The baron, when he heard these last words of Zevchiel, grew very angry and stared at him in haughty pride and scorn on account of the insults to his honor and the honor of his gentle and praiseworthy daughter who he saw in his imagination on the heights of happiness. And he said, "Know, pray, that you aren't correct in saying that harsh and bitter will be the end of a man who doesn't believe in the Tzaddik, or that cleaving to him will bring rapid salvation. A groundless falsehood it is, because a man is as sealing wax in the hands of his creator [a liturgical poem], to do with as he pleases, and only he causes everything to happen, and by his hand every man's time is inscribed. A man cannot know what will be, even in his last moments, and if he can't know his own fate, how can he tell the future of others? We have seen many of the Tzaddikim of the generation gathered suddenly before their time, and they knew nothing about it beforehand."

Zevchiel leapt from his place on hearing this question as if he had been bitten by a snake, and he said, "This is known to all: A doctor cannot heal himself, and what I said to you about many becoming rich, it is true. The man Shmuel the merchant was incredibly poor until he went to the Tzaddik and complained of his bitter fate. The Tzaddik gave him a silver coin, and he started to trade with this coin, and now he is a rich man. Every year he brings the Tzaddik a thousand in silver for the redemption of his soul. Will you deny also this?"

"Let me answer you," said the baron. "When Shmuel received the present from the Tzaddik, and all of his faithful heard the Tzaddik tell him that he would become rich, they spoke to each other saying, 'Certainly we are all obligated to support him with enough money to start in business.' So he succeeded to the point where he became very great. And you ask me 'Where does this success come from if not the Tzaddik!' I will speak a further truth, that when the Tzaddik tells a man, 'You will get rich this year,' he doesn't tell him, 'Be on guard and watch yourself carefully that you don't cheat in your business, because it is forbidden for us even to swindle a foreigner.' And as the Tzaddik doesn't command him in this, he doesn't keep from it. When he trades he will only attempt to get rich and will do deceit and fraud in his business. Even if he doesn't lust after money he will do this in the name of the heavens in order to sanctify the name of the Tzaddik. And many, many are those who will believe in the Tzaddik, and his followers will be fruitful and multiply like the grass of the earth germinating everywhere. And by his thinking, it's not enough, since he won't be punished for this and will still receive his reward. Now who will make me a liar and invalidate my words?" [Job. 24:25]

Zevchiel bit his lips between his teeth and said, "Will you also say about the Hassidim of Russia what you say about the Hassidim of Galacia?"

"They are different men and one can't compare them to the Galacian Hassidim, because amongst them are found wisdom, intelligence and learning."

"Do they not go to the Tzaddik and bring him the fruits of their toil."

"We cannot despise them for this. Can we say about men like these who bring atonement money to the Tzaddik that they are narrow like the Galacian Hassidim? Aren't they just fulfilling the custom of their fathers? But the Galacian Hassidim make their Tzaddik into a god and honor him greatly. They don't say, 'God has made me rich,' regarding the wealth and possessions that they acquire, but attribute the power to their god, the Tzaddik." [Hab. 1:11]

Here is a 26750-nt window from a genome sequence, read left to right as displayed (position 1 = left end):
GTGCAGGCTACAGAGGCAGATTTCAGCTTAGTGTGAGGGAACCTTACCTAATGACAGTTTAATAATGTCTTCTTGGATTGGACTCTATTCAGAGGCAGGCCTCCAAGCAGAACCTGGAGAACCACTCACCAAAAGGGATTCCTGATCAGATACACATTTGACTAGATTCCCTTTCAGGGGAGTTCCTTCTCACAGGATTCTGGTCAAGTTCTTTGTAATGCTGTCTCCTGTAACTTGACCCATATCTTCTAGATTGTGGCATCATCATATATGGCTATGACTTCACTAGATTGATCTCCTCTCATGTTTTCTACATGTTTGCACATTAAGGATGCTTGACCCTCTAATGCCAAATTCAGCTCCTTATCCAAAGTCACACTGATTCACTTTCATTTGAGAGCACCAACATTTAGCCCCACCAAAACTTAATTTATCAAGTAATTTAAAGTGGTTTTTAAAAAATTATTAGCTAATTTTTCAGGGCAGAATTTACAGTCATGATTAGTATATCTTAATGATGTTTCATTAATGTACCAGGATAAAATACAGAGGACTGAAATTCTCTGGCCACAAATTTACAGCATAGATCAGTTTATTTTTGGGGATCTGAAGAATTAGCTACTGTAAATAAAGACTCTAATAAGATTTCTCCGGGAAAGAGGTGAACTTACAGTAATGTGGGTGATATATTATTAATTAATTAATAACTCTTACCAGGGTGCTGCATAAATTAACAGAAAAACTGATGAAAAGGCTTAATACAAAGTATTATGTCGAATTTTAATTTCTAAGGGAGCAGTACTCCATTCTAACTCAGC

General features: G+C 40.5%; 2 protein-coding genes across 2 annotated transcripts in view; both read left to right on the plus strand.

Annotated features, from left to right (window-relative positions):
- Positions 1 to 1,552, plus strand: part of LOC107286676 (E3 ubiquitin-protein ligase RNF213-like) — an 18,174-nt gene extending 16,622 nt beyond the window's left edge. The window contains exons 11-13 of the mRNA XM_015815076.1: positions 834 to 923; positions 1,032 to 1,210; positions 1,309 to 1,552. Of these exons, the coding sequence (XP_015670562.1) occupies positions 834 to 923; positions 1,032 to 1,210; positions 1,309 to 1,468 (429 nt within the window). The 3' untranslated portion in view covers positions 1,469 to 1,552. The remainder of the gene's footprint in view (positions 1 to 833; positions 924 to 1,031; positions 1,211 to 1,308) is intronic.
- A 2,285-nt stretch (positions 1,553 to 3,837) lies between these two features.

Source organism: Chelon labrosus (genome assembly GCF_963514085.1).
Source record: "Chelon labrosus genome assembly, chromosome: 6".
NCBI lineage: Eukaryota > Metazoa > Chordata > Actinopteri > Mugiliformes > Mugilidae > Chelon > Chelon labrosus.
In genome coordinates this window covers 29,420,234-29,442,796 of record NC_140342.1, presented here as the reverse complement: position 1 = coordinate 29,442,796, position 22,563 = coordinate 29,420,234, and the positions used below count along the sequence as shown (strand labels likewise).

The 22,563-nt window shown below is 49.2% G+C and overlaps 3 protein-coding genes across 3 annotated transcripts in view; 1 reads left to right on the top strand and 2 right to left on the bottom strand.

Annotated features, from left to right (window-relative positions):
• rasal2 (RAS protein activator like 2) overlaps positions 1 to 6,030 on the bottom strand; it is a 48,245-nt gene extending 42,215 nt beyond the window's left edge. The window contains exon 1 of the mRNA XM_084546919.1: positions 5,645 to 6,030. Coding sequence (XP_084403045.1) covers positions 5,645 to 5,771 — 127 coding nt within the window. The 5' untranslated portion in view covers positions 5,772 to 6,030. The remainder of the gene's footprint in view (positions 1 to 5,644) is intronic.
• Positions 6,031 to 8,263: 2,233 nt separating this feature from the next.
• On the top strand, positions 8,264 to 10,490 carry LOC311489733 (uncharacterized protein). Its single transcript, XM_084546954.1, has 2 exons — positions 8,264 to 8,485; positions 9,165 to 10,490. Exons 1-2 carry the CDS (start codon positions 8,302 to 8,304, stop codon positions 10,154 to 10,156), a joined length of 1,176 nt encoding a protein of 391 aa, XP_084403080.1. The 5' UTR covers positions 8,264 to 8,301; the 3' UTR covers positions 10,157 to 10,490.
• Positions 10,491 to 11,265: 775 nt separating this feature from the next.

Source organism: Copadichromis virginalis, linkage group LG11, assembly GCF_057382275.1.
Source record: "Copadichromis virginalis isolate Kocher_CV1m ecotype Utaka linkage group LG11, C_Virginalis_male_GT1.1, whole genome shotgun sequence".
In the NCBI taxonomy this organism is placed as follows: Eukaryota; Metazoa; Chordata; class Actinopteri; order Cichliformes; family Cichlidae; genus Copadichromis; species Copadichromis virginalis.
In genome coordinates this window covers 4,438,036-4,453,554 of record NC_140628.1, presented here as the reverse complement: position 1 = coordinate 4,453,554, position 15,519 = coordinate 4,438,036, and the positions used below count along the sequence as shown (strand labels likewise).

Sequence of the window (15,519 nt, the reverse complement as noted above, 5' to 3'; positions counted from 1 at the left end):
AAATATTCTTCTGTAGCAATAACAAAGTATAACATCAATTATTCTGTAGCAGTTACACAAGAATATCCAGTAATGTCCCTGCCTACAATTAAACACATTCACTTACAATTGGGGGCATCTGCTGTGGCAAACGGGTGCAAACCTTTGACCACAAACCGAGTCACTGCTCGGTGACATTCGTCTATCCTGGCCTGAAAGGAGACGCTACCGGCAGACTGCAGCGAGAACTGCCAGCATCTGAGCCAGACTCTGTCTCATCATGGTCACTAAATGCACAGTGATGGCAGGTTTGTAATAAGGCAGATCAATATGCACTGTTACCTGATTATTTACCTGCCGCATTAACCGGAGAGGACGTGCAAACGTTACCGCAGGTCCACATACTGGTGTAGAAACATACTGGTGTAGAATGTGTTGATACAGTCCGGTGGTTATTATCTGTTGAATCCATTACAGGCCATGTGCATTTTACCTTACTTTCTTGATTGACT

"If that's the case, I have no further business in your house," said Zevchiel, "Because you are speaking heresy against the Galacian Hassidim. I was sent here by the gentleman Zevchiel ben Dalia because he desires your daughter and will take her without a dowry. What do you say about this?"

"I can't answer you right now. I will ask my daughter, and if she wants ben Dalia, she will go after him, and if not, I won't compel her."

"An awful thing! Very terrible!" cried Zevchiel and leapt up from his place. "Have you ever heard of such a thing as a father asking his daughter about a match? Could we say about such a maiden that she is decent?"

The baron laughed inside and said, "Know that the thinking of the men in this country is not like your thinking. After raising a daughter and teaching her wisdom and knowledge, then a father will present a man before her and ask her if she finds him acceptable. Then the father will bless their union, and together they will enjoy a pleasant and pur life to the joy of God and man. But in the land of Galacia, fathers trade in their daughters like horses or asses and do with them what benefits themselves, not their daughters. For a handful of pedigree, a father will deliver his beautiful and gentle daughter to a fool who doesn't even know how to speak, and he will make her wedding palanquin [Cant. 3:9] her grave. If she fears God and respects her father she will see that she is bound in iron manacles and she will bow her shoulders to suffer the hard yoke that her father burdens her with for her whole existence. If she is from the new generation, she will try to beak these bonds in accordance with the law. If this doesn't work, she will break them forcefully like a thread is broken when it touches fire [Ju. 16:9], and her misfortune will lead her to follow after her lover, and finally she will deny her God. Surely I won't do this with my daughter. I will not say to her, 'I have chosen this one for you.' Instead I will say, 'Know, my daughter, that I have found this man to be good and straight according to my understanding. Do as your heart instructs you and I will bless the two of you with the father's blessing.'" Zevchiel said goodbye to the baron and left.